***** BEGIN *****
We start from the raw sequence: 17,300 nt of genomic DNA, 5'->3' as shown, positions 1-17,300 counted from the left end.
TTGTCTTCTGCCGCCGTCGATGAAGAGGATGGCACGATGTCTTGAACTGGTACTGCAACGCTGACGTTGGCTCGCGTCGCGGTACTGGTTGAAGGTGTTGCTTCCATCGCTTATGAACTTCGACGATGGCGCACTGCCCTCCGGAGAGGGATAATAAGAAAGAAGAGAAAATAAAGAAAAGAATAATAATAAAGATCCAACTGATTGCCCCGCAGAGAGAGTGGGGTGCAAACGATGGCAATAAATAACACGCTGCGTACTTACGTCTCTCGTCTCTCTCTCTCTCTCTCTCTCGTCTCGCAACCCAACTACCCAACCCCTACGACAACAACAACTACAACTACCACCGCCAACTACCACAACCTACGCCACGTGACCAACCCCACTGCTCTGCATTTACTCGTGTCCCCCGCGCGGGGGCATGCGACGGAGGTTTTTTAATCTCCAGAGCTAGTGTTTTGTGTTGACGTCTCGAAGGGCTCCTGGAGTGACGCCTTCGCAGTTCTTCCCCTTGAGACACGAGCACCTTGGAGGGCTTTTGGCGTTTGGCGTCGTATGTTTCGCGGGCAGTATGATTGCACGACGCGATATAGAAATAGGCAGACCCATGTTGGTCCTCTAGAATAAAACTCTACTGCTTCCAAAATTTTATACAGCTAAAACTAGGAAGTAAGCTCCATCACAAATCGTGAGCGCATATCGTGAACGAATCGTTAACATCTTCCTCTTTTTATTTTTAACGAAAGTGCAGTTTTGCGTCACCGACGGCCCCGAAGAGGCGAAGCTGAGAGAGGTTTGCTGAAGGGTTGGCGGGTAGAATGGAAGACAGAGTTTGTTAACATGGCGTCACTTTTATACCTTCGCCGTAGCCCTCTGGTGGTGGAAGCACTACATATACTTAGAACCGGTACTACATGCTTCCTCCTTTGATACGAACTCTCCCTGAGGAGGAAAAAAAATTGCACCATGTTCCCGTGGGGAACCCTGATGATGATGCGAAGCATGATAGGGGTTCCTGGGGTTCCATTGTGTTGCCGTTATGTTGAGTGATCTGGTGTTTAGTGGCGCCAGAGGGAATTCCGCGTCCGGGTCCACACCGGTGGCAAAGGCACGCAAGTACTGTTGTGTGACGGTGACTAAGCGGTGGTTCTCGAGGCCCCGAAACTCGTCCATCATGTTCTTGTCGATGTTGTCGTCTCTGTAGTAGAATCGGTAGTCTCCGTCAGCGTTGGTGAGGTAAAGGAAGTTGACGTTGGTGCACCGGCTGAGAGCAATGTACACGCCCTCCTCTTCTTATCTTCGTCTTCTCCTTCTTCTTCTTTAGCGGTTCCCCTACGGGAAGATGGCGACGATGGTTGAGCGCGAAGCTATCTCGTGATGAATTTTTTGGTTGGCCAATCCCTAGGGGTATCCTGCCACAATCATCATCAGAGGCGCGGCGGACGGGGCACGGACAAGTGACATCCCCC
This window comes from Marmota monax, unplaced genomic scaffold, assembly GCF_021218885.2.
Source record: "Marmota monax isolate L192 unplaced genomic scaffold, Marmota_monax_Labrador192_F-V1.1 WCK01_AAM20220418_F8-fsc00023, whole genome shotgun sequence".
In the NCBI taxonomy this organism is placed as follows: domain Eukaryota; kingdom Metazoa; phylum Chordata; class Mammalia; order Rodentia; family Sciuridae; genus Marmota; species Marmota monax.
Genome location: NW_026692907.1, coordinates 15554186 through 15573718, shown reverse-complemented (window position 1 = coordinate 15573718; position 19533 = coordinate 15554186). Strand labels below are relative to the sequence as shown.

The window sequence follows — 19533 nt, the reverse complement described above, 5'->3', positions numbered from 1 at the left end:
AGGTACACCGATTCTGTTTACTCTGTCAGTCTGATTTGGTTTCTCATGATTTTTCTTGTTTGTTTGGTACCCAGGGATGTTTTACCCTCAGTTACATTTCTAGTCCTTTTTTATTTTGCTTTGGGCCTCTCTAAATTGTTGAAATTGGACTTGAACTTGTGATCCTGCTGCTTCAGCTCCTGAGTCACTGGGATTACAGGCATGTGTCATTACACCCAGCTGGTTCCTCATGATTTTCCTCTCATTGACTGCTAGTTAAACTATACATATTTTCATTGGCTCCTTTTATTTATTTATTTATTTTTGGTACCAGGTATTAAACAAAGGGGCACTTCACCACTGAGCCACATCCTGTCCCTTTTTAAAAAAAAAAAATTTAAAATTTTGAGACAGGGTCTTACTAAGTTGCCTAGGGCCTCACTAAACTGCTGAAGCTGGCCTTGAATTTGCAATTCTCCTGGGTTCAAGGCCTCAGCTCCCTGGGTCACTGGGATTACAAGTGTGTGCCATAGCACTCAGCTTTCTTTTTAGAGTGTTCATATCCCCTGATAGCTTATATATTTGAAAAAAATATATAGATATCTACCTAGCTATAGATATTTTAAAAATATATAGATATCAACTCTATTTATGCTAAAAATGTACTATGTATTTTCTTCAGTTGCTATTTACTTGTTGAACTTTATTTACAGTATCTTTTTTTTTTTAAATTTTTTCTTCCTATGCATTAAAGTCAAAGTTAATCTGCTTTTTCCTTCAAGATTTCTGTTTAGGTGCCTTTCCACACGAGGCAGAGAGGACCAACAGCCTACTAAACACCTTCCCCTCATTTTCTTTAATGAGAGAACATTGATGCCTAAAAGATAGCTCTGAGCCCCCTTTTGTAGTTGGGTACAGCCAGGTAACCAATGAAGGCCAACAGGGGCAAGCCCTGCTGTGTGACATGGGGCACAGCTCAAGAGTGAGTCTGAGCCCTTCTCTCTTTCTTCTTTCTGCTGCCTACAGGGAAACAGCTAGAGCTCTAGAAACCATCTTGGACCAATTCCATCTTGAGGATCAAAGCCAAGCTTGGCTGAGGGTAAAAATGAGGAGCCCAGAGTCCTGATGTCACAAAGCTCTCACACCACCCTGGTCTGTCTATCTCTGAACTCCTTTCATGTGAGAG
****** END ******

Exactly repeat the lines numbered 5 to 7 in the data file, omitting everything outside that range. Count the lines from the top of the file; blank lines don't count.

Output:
In the NCBI taxonomy this organism is placed as follows: domain Eukaryota; kingdom Metazoa; phylum Chordata; class Mammalia; order Rodentia; family Sciuridae; genus Marmota; species Marmota monax.
Genome location: NW_026692907.1, coordinates 15554186 through 15573718, shown reverse-complemented (window position 1 = coordinate 15573718; position 19533 = coordinate 15554186). Strand labels below are relative to the sequence as shown.

The window sequence follows — 19533 nt, the reverse complement described above, 5'->3', positions numbered from 1 at the left end: